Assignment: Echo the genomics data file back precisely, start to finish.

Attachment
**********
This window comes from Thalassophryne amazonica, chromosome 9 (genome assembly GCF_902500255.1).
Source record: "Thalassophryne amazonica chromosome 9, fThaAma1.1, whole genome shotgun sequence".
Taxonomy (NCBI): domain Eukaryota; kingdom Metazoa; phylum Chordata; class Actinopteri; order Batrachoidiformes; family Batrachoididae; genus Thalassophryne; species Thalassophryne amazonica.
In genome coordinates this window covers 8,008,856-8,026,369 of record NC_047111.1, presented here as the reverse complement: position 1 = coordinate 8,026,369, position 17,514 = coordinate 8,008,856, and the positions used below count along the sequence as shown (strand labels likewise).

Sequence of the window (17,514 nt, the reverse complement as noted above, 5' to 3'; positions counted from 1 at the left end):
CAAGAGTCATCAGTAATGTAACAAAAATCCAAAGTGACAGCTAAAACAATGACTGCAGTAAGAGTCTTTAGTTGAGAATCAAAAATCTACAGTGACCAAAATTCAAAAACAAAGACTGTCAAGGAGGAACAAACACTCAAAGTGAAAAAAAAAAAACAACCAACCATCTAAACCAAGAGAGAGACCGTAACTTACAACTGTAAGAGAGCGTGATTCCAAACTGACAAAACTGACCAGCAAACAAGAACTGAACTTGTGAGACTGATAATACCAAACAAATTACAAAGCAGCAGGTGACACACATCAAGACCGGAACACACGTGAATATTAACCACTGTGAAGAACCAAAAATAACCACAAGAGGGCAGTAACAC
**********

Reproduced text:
This window comes from Thalassophryne amazonica, chromosome 9 (genome assembly GCF_902500255.1).
Source record: "Thalassophryne amazonica chromosome 9, fThaAma1.1, whole genome shotgun sequence".
Taxonomy (NCBI): domain Eukaryota; kingdom Metazoa; phylum Chordata; class Actinopteri; order Batrachoidiformes; family Batrachoididae; genus Thalassophryne; species Thalassophryne amazonica.
In genome coordinates this window covers 8,008,856-8,026,369 of record NC_047111.1, presented here as the reverse complement: position 1 = coordinate 8,026,369, position 17,514 = coordinate 8,008,856, and the positions used below count along the sequence as shown (strand labels likewise).

Sequence of the window (17,514 nt, the reverse complement as noted above, 5' to 3'; positions counted from 1 at the left end):
CAAGAGTCATCAGTAATGTAACAAAAATCCAAAGTGACAGCTAAAACAATGACTGCAGTAAGAGTCTTTAGTTGAGAATCAAAAATCTACAGTGACCAAAATTCAAAAACAAAGACTGTCAAGGAGGAACAAACACTCAAAGTGAAAAAAAAAAAACAACCAACCATCTAAACCAAGAGAGAGACCGTAACTTACAACTGTAAGAGAGCGTGATTCCAAACTGACAAAACTGACCAGCAAACAAGAACTGAACTTGTGAGACTGATAATACCAAACAAATTACAAAGCAGCAGGTGACACACATCAAGACCGGAACACACGTGAATATTAACCACTGTGAAGAACCAAAAATAACCACAAGAGGGCAGTAACAC